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I have successfully created a VIEW in SQL Server as follows. But when I try the same in MySql, Error coming.

SQL SERVER Command:

CREATE VIEW [dbo].[vw_PurchParent] as

WITH cte AS 
 (
  SELECT a._Id, a._parentId, a._name, a._IsLedger
  FROM tbl_ChartOfAcc a
  WHERE _Id = 1
  UNION ALL
  SELECT a._Id, a._parentid, a._Name, a._IsLedger
  FROM tbl_ChartOfAcc a JOIN cte c ON a._parentId = c._id
  )
  SELECT *
  FROM cte where _IsLedger = 'Y'
GO

Error in MySQL:

1064 - You have an error in your SQL syntax; check the manual that corresponds to your MySQL server version for the right syntax to use near 'cte AS( SELECT a._Id, a._parentId, a._name, ' at line 1

Server version: 5.6.41-84.1 - Percona Server (GPL), Release 84.1, Revision b308619

1

You need to use 8.0 for CTE in MySQL

  • This WITH defines a CTE, it has nothing to do with WITH CHECK OPTION. – ypercubeᵀᴹ May 12 at 9:03
  • @ypercube I am aware of that - it doesn't mean that there isn't a bug etc – Cez May 12 at 9:04
  • No Luck... :( Same Error... "near '(WITH cte AS ( SELECT a._Id, a._parentId, a._name, a._IsLedger FROM tbl' at line 5" – Arun Madhav May 12 at 9:06
  • @arun as per dba.stackexchange.com/questions/237944/… - which version are you using? – Cez May 12 at 9:09
  • Ok @Cez, I'll upgrade and Inform. Thank you – Arun Madhav May 12 at 9:28
5

First of all, MySQL has been supporting CTEs since relatively recently, starting from version 8.0 (as has been mentioned by others). The syntax error you are getting seems to indicate that you are using an older version. Therefore, your database server requires an upgrade1.

Apart from that, there are issues with your CREATE VIEW statement that need to be addressed in order to make it work in MySQL.

  1. Square bracket delimiters.

    Use of square brackets to delimit names, like in the statement's first line:

    CREATE VIEW [dbo].[vw_PurchParent] as
    

    is specific to Transact-SQL. For MySQL, you need to replace them with either double quotes (") or backticks (`). Or, in this case, you can just omit them altogether, because the name contains only letters and an underscore, which are allowed to be used in names without delimiting.

  2. Schema name.

    In SQL Server, databases contain schemas, and schemas contain objects (tables, views, functions, stored procedures etc.). Therefore, the full name of an object consists of three parts:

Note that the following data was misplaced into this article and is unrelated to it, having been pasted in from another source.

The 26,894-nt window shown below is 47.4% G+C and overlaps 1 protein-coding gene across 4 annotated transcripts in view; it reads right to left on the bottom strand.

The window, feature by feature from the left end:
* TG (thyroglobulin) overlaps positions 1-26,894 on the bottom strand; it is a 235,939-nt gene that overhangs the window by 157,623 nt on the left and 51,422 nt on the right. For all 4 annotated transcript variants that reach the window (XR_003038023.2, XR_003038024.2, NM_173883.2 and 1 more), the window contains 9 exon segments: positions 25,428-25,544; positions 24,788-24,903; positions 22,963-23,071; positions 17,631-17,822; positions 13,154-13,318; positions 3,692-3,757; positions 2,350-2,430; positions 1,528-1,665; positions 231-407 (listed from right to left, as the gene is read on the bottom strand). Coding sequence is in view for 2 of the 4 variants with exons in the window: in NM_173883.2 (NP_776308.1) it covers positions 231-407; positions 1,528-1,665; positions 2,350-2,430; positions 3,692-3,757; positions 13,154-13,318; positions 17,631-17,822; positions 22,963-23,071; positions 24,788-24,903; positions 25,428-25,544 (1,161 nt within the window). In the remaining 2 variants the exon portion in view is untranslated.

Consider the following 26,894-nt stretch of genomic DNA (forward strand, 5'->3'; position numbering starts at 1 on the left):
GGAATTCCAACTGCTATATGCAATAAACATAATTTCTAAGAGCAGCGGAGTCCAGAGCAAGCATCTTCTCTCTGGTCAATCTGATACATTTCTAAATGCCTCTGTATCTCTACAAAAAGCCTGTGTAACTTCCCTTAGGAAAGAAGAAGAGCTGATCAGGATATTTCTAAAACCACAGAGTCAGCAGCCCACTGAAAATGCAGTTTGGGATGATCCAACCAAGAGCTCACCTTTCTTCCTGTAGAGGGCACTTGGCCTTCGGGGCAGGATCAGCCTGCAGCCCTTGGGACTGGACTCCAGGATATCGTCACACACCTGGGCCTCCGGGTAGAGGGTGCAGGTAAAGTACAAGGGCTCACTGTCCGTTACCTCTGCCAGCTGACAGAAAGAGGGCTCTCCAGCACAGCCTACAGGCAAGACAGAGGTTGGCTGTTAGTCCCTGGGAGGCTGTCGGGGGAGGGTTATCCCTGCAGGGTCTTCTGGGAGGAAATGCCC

database.schema.object
    

    When it only has two parts, like in this case ([dbo].[vw_PurchParent]), then it is interpreted as

    schema.object
    

    However, MySQL does not support schemas in databases. When an object reference has two parts, it is interpreted as

    database.object
    

    Therefore, it is likely that you will want to drop the dbo. part of the view name when adjusting the script for MySQL.

  3. Missing keyword RECURSIVE.

    The CTE in this view's definition is a recursive CTE2. MySQL supports recursive CTEs but, unlike SQL Server, it requires that the RECURSIVE keyword be specified when one or more CTEs in the WITH clause are recursive.

    Therefore, the WITH line of the definition will need to be rewritten as

    WITH RECURSIVE cte AS
    
  4. The GO keyword.

    The GO keyword at the end of your script is specific to the SQL Server platform, although it is not part of the Transact-SQL dialect per se. Rather it is an instruction interpreted by some of SQL Server client tools (SSMS, sqlcmd, the now deprecated osql). It indicates the end of a batch of statements. In this case, it should simply be replaced with a semicolon (;).

    Note that it is also a good practice in general to always end a statement with a semicolon, which is the standard statement delimiter in SQL.


1 Alternatively, you could also consider switching to MariaDB. MariaDB is a fork of MySQL, and as such it is compatible with MySQL in many respects, including the SQL dialect aspect. At the same time, though, MariaDB is known to often introduce advanced language features – which includes CTE, window functions and others – before MySQL does. For instance, as already mentioned, CTEs have been introduced to MySQL in version 8.0, which was released one year ago (in April 2018). In contrast, MariaDB has been supporting CTEs for about 2-3 years, as of writing this. (CTEs were first added to version 10.2 in 2016; the version became a stable release in 2017.)

2 It represents a UNION ALL query with a self-reference in the second leg, which is the specific structure that a recursive CTE is required to have.

  • 1
    And those are just the tip of the iceberg when it comes to syntax and feature differences between RDBMS vendors. – Rick James May 12 at 15:23
  • 2
    @RickJames: Absolutely. If even a single statement produces this many differences, then addressing all of them should take a good chapter of a book. – Andriy M May 12 at 15:32
  • @AndriyM Thank you... I have tried creating the view by considering the points (1,2 and 4) except the RECURSIVE command. It's understood that I have to use the latest version of MySql for this view to create. – Arun Madhav May 13 at 8:53

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